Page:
Later, when my husband and I were living in Chile with our first two babies, my parents came and visited, and what did we do? We went camping in the Andes. My dad and my husband went off to hike Mt Picazo (Same name as my maiden name, my dad felt a connection, wanted to hike it). My mom and I and my two babies stayed in a campground. (We didn’t feel the same connection and were quite content to stay behind with the babies). The two main memories that stand out to me was first, our tent site was on a side of hill which meant that by morning, we had all rolled to the bottom of the tent and were effectively squishing each other, and second, the very friendly owner of the campground explained to me the secret to cooking good pasta: get a really big pot with lots of water so that the pasta has room to cook and doesn’t stick to each other. (I have always remembered this, but I never seem to have a big enough pot handy, so I still deal with clumpy pasta.)

Nowadays,  I would tell you that my idea of getting out in nature is to rent a cabin in the mountains and sit on the deck and enjoy the view.  Alas, I married a boy scout. My husband’s idea of getting out in nature is to get a pack and go off and do a section of the Appalachian Trail. He knows all about wilderness survival and gets out camping/hiking/canoeing any chance he can get. We went camping on our honeymoon. Any time we travel long distances we camp. If we are going to do something fun as a family, it’s probably going to be camping. Still not my favorite thing to do. But it’s in my blood. I feel duty bound to pass this on to my children, it’s part of their heritage. And so I go camping. And if my kids complain, I take on the role of cheerful optimist who thinks that hanging out in a tent with 7 children because it’s raining outside is FUN! Going to the bathroom in the bushes is CHARACTER-BUILDING! Fighting your way through swarms of mosquitoes….well, even I can’t think of a positive statement for that.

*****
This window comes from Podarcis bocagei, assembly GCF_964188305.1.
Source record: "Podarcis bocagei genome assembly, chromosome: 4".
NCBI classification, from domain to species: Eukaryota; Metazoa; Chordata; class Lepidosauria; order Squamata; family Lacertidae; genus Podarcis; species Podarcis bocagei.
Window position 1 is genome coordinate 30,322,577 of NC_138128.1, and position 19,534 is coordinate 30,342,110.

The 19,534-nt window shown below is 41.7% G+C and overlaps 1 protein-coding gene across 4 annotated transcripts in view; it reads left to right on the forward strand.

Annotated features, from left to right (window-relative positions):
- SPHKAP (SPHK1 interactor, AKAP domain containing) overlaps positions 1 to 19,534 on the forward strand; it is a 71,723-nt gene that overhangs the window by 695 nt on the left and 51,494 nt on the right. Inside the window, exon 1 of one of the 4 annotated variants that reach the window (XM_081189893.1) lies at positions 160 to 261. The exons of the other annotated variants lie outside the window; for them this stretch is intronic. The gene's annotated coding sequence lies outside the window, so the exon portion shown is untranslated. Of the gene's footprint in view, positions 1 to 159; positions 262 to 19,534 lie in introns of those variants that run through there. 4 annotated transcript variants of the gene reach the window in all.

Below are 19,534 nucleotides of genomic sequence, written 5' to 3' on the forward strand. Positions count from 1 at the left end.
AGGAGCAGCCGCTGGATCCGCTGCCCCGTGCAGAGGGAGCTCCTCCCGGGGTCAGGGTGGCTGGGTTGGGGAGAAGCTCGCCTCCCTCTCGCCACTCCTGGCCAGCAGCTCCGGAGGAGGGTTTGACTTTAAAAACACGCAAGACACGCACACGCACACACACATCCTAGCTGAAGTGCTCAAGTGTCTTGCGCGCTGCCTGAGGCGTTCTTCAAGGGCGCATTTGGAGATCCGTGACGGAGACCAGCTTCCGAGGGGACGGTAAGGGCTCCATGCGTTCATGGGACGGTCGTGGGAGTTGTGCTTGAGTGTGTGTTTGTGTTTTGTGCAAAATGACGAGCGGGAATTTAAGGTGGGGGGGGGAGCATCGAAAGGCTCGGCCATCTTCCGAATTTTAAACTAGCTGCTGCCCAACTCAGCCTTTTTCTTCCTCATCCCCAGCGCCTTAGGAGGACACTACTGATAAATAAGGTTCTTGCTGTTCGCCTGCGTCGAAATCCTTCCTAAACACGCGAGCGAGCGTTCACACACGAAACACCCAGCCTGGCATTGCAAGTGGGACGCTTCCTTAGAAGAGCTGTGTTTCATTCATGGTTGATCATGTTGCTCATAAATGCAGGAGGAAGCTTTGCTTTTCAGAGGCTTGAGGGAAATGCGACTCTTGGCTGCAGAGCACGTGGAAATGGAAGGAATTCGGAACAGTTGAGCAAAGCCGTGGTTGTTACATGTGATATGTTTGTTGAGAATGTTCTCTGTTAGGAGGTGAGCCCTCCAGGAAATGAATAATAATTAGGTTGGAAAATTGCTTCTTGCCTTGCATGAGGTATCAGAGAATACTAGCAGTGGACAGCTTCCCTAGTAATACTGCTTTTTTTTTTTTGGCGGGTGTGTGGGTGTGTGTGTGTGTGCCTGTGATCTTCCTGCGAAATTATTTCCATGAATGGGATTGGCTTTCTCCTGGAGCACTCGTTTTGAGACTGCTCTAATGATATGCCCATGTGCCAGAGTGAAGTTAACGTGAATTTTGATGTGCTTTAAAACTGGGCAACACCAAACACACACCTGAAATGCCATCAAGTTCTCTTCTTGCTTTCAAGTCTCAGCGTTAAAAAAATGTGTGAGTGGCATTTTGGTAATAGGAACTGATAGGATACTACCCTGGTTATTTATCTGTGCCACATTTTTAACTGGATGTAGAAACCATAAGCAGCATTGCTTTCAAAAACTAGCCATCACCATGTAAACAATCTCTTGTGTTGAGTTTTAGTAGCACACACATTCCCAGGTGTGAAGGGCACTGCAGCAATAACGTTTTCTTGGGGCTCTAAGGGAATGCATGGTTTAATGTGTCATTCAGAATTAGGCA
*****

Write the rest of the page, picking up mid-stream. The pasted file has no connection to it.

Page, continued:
Here’s the funny thing though. We went camping this past weekend. Primitive, out in the middle of nowhere camping. We got there by canoe. Took 7 children with us. You know what? I actually had a lot of fun. I loved being outside. I loved seeing the beautiful lake and mountains and streams and forests. I loved cooking over the campfire. Ok, I still just endured using the bathroom in the bushes, but does anyone love that? It was a wonderful experience. I especially loved watching my kids have fun, watching my husband teach them how to cook a simple campfire meal, watching him teach them about “Leave no Trace”. I loved seeing my 7 yr old daughter get her tent and pitch it all by herself. I loved watching my oldest daughter as she paddled our canoe diligently with me across the lake. I loved watching my sons get excited about all the different animal tracks they found. I loved watching my two youngest just run around the camp, so excited to be outdoors for such a long period of time. This camping thing is a bit of a crazy heritage, doesn’t exactly fit my personality, but I’m learning to appreciate it.  And I’m learning the joy of passing it on to the next generation.